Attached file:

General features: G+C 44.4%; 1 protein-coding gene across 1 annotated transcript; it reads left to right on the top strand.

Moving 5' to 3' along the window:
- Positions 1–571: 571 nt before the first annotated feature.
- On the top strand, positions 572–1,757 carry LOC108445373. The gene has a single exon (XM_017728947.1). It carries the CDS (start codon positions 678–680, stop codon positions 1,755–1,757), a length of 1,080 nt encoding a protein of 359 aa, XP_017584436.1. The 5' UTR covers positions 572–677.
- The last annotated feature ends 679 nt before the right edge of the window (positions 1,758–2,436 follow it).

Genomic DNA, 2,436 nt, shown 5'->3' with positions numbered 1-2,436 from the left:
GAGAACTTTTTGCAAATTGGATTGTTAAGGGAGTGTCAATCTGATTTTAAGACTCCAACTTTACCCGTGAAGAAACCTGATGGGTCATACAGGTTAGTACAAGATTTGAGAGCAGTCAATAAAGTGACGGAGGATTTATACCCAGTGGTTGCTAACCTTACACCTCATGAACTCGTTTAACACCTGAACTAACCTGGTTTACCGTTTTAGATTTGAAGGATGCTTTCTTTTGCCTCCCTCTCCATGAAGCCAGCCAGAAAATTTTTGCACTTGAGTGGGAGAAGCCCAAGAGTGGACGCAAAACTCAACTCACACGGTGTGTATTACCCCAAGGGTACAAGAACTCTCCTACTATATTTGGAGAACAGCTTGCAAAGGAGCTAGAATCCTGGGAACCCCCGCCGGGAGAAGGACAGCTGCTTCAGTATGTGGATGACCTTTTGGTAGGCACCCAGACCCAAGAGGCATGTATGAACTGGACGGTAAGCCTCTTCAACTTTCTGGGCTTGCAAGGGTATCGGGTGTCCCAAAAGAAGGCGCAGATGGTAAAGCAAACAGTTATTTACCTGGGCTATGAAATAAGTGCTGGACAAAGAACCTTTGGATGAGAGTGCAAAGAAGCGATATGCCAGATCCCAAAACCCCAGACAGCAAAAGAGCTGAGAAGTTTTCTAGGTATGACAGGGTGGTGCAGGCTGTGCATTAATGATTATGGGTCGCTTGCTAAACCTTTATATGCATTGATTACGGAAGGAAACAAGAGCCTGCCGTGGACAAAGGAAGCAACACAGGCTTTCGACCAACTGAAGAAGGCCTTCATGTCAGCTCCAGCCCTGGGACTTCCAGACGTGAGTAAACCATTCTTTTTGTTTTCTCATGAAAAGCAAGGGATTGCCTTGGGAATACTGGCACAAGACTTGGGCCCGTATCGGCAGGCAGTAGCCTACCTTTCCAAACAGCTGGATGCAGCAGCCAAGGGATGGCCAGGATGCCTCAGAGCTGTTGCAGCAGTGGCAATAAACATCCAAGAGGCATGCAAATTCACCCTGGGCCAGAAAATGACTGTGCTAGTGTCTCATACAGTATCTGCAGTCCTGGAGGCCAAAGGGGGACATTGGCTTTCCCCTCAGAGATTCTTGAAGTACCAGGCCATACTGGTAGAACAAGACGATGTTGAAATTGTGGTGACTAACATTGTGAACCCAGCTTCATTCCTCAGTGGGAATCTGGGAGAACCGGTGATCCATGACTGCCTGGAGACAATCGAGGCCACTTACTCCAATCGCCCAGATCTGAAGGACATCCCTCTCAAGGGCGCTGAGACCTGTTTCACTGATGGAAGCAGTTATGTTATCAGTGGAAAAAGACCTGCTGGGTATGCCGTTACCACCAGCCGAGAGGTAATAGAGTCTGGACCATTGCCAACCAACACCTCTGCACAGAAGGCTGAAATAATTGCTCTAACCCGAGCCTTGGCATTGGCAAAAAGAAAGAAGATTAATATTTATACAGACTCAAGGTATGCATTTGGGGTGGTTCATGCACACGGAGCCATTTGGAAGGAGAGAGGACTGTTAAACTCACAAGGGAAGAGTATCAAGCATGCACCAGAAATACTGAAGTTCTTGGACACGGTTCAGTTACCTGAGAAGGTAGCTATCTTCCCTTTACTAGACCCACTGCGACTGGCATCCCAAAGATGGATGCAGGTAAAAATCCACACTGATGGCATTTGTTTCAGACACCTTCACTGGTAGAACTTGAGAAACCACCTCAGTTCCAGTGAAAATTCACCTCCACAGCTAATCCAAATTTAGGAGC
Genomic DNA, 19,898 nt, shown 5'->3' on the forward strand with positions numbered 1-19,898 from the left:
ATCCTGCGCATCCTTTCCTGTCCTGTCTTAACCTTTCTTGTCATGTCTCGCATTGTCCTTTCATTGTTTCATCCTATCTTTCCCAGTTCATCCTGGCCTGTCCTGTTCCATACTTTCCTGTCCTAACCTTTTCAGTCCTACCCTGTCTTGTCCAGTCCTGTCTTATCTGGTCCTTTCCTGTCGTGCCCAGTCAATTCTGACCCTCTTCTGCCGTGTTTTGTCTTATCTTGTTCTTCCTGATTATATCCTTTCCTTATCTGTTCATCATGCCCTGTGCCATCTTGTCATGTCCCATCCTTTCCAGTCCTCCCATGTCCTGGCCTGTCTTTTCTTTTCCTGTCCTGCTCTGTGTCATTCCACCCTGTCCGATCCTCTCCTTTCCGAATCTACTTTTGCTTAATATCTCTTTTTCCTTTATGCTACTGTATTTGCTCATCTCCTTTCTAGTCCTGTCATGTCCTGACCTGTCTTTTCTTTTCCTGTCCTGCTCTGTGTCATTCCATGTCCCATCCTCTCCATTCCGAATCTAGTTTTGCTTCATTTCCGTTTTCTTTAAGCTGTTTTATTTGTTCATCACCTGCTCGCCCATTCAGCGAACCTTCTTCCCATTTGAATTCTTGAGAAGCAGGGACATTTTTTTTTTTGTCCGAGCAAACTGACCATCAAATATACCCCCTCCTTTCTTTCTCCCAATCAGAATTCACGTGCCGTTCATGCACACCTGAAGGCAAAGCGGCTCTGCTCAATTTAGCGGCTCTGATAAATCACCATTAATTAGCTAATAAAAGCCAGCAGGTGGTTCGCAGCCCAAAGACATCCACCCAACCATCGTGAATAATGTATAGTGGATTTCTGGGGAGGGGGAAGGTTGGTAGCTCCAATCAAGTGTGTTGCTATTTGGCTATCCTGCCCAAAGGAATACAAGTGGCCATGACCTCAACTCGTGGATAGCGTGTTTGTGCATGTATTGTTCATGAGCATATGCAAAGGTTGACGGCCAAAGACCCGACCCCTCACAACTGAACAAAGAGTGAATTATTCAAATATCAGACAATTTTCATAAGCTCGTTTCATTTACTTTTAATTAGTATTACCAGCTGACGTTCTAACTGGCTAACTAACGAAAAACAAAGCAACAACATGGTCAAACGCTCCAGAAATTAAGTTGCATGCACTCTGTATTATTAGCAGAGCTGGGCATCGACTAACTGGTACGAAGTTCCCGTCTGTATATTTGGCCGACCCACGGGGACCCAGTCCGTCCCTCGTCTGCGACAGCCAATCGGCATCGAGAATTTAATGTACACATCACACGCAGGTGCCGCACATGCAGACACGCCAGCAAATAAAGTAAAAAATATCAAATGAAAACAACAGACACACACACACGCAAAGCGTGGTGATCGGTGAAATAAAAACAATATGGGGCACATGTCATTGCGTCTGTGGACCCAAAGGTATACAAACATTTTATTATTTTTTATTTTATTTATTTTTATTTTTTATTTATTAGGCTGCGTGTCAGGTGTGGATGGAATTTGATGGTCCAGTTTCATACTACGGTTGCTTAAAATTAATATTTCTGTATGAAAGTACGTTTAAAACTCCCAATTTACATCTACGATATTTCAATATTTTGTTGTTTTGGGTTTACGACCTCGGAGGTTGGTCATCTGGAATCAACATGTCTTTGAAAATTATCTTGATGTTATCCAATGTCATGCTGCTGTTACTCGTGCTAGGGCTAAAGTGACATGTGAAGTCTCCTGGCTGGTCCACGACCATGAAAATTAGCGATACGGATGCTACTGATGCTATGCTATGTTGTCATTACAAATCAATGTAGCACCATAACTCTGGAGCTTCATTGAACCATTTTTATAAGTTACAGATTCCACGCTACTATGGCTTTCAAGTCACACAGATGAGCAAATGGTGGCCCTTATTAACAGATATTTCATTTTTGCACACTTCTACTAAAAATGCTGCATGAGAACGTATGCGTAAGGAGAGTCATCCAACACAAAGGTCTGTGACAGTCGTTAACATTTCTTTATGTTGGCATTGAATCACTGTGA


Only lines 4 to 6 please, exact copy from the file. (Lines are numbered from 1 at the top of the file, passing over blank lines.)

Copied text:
- On the top strand, positions 572–1,757 carry LOC108445373. The gene has a single exon (XM_017728947.1). It carries the CDS (start codon positions 678–680, stop codon positions 1,755–1,757), a length of 1,080 nt encoding a protein of 359 aa, XP_017584436.1. The 5' UTR covers positions 572–677.
- The last annotated feature ends 679 nt before the right edge of the window (positions 1,758–2,436 follow it).

Genomic DNA, 2,436 nt, shown 5'->3' with positions numbered 1-2,436 from the left: